Robotics Kinematics and Dynamics/Serial Manipulator Dynamics

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Acceleration of a Rigid Body[edit]

The linear and angular accelerations are the time derivatives of the linear and angular velocity vectors at any instant:

_a \dot{v} = \dfrac{d \, _a v}{dt} = \lim_{\Delta t \rightarrow 0} \dfrac{_a v(t + \Delta t) - \,_a v(t)}{\Delta t}


_a \dot{\omega} = \dfrac{d \, _a \omega}{dt} = \lim_{\Delta t \rightarrow 0} \dfrac{_a \omega(t + \Delta t) - \,_a \omega(t)}{\Delta t}

The linear velocity, as seen from a reference frame \{a\}, of a vector q, relative to frame \{b\} of which the origin coincides with \{a\}, is given by:

_a v_q = \, ^b _a R \, _b v_q + \, _a \omega_b \times \, ^b _a R \, _b q

Differentiating the above expression gives the acceleration of the vector q:

_a \dot{v}_q = \dfrac{d}{dt} \, ^b _a R \, _b v_q + \, _a \dot{\omega}_b \times \, _a ^b R \, _b q + \, _a \omega_b \times \dfrac{d}{dt} \, ^b _a R \, _b q

The equation for the linear velocity may also be written as:

_a v_q = \dfrac{d}{dt} \, ^b _a R \, _b q = \, ^b _a R \, _b v_q + \, _a \omega_b \times \, ^b _a R \, _b q

Applying this result to the acceleration leads to:

_a \dot{v}_q = ^b _a R \, _b \dot{v}_q + \, _a \omega_b \times \, ^b _a R \, _b v_q + \, _a \dot{\omega}_b \times \, _a ^b R \, _b q + \, _a \omega_b \times \left( ^b _a R \, _b v_q + \, _a \omega_b \times \, ^b _a R \, _b q \right)

In the case the origins of \{a\} and \{b\} do not coincide, a term for the linear acceleration of \{b\}, with respect to \{a\}, is added:

_a \dot{v}_q = \, _a \dot{v}_{b,org} + \, ^b _a R \, _b \dot{v}_q + \, _a \omega_b \times \, ^b _a R \, _b v_q + \, _a \dot{\omega}_b \times \, _a ^b R \, _b q + \, _a \omega_b \times \left( ^b _a R \, _b v_q + \, _a \omega_b \times \, ^b _a R \, _b q \right)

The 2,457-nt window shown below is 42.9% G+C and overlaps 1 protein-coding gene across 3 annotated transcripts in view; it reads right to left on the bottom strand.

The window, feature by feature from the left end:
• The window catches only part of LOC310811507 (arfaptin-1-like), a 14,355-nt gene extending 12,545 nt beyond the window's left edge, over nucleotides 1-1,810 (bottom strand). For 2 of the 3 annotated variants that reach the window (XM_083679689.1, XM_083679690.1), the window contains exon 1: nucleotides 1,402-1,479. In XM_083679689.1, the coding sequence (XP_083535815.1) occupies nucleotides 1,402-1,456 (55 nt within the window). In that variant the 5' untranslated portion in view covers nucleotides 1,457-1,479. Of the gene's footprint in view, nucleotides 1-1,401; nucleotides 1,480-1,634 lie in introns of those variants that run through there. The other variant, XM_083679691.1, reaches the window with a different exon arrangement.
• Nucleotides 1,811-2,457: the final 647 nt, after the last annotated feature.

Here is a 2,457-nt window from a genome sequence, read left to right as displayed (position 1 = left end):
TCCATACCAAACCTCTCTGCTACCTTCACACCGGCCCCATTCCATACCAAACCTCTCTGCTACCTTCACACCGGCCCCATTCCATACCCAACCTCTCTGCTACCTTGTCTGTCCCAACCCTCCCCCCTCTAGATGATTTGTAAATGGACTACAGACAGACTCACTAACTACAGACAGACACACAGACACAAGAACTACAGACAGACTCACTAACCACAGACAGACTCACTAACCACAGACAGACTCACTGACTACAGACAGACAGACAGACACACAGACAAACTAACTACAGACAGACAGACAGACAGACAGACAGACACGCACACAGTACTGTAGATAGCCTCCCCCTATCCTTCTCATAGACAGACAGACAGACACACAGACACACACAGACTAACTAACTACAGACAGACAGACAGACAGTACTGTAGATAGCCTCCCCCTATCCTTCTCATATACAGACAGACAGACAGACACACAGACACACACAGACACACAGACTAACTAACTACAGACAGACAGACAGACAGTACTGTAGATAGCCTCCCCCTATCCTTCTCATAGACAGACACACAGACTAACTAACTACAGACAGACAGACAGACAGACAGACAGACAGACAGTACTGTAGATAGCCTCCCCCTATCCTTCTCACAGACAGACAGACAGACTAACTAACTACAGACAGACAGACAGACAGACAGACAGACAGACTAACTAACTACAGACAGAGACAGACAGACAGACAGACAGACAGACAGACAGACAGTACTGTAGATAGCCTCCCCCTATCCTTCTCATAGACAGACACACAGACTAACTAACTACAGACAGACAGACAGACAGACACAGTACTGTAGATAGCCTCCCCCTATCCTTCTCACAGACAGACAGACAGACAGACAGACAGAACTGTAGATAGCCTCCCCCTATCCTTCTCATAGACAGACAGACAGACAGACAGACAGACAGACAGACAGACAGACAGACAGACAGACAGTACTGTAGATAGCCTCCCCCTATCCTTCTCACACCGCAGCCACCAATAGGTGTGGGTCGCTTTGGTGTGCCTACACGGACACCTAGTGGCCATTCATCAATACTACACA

For rotational joints, _b q is constant, and the above expression simplifies to:

_a \dot{v}_q = \, _a \dot{v}_{b,org} + \, _a \dot{\omega}_b \times \, _a ^b R \, _b q + \, _a \omega_b \times \left( _a \omega_b \times \, ^b _a R \, _b q \right)

The angular velocity of a frame \{c\}, rotating relative to a frame \{b\}, which in itself is rotating relative to the reference frame \{a\}, with respect to \{a\}, is given by:

_a \omega_c = \, _a \omega_b + \, _a ^b R \, _b \omega_c

Differentiating leads to:

_a \dot{\omega}_c = \, _a \dot{\omega}_b + \dfrac{d}{dt} \, _a ^b R \, _b \omega_c

Replacing the last term with one of the expressions derived earlier:

_a \dot{\omega}_c = \, _a \dot{\omega}_b + \, _a \omega_b \times \, _a ^b R \, _b \omega_c

Inertia Tensor[edit]

The inertia tensor can be thought of as a generalization of the scalar moment of inertia:

_a I = \begin{pmatrix}
I_{xx} & -I_{xy} & -I_{xz} \\
I_{xy} & I_{zz} & -I_{yz} \\
I_{xz} & -I_{yz} & I_{zz} \\

Newton's and Euler's equation[edit]

The force F, acting at the center of mass of a rigid body with total massm, causing an acceleration \dot{v}_{com}, equals:

F = m \dot{v}_{com}

In a similar way, the moment N, causing an angular acceleration \dot{\omega}, is given by:

N = \, _c I \dot{\omega} + \omega \, _c I \omega

where _c I is the inertia tensor, expressed in a frame \{c\} of which the origin coincides with the center of mass of the rigid body.